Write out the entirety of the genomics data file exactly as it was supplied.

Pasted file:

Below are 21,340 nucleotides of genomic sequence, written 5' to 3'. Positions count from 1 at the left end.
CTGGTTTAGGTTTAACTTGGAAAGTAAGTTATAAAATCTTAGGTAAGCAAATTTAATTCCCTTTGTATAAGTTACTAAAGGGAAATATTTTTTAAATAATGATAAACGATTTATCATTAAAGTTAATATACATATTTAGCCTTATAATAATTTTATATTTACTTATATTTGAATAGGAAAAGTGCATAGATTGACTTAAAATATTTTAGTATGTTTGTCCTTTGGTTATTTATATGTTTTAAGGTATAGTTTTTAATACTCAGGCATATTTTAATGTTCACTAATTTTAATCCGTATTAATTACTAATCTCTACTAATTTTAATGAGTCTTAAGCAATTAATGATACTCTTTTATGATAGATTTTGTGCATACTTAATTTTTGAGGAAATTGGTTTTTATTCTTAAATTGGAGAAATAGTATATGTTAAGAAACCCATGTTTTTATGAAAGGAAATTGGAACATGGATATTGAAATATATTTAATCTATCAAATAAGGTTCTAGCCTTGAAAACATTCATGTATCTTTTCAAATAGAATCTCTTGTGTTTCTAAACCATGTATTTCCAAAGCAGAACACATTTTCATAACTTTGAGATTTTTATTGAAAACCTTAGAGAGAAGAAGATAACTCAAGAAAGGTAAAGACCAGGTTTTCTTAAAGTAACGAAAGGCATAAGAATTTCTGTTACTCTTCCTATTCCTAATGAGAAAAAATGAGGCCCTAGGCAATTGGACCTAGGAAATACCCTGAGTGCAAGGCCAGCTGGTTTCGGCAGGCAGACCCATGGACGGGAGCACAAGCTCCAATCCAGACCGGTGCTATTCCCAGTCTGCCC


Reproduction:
Below are 21,340 nucleotides of genomic sequence, written 5' to 3'. Positions count from 1 at the left end.
CTGGTTTAGGTTTAACTTGGAAAGTAAGTTATAAAATCTTAGGTAAGCAAATTTAATTCCCTTTGTATAAGTTACTAAAGGGAAATATTTTTTAAATAATGATAAACGATTTATCATTAAAGTTAATATACATATTTAGCCTTATAATAATTTTATATTTACTTATATTTGAATAGGAAAAGTGCATAGATTGACTTAAAATATTTTAGTATGTTTGTCCTTTGGTTATTTATATGTTTTAAGGTATAGTTTTTAATACTCAGGCATATTTTAATGTTCACTAATTTTAATCCGTATTAATTACTAATCTCTACTAATTTTAATGAGTCTTAAGCAATTAATGATACTCTTTTATGATAGATTTTGTGCATACTTAATTTTTGAGGAAATTGGTTTTTATTCTTAAATTGGAGAAATAGTATATGTTAAGAAACCCATGTTTTTATGAAAGGAAATTGGAACATGGATATTGAAATATATTTAATCTATCAAATAAGGTTCTAGCCTTGAAAACATTCATGTATCTTTTCAAATAGAATCTCTTGTGTTTCTAAACCATGTATTTCCAAAGCAGAACACATTTTCATAACTTTGAGATTTTTATTGAAAACCTTAGAGAGAAGAAGATAACTCAAGAAAGGTAAAGACCAGGTTTTCTTAAAGTAACGAAAGGCATAAGAATTTCTGTTACTCTTCCTATTCCTAATGAGAAAAAATGAGGCCCTAGGCAATTGGACCTAGGAAATACCCTGAGTGCAAGGCCAGCTGGTTTCGGCAGGCAGACCCATGGACGGGAGCACAAGCTCCAATCCAGACCGGTGCTATTCCCAGTCTGCCC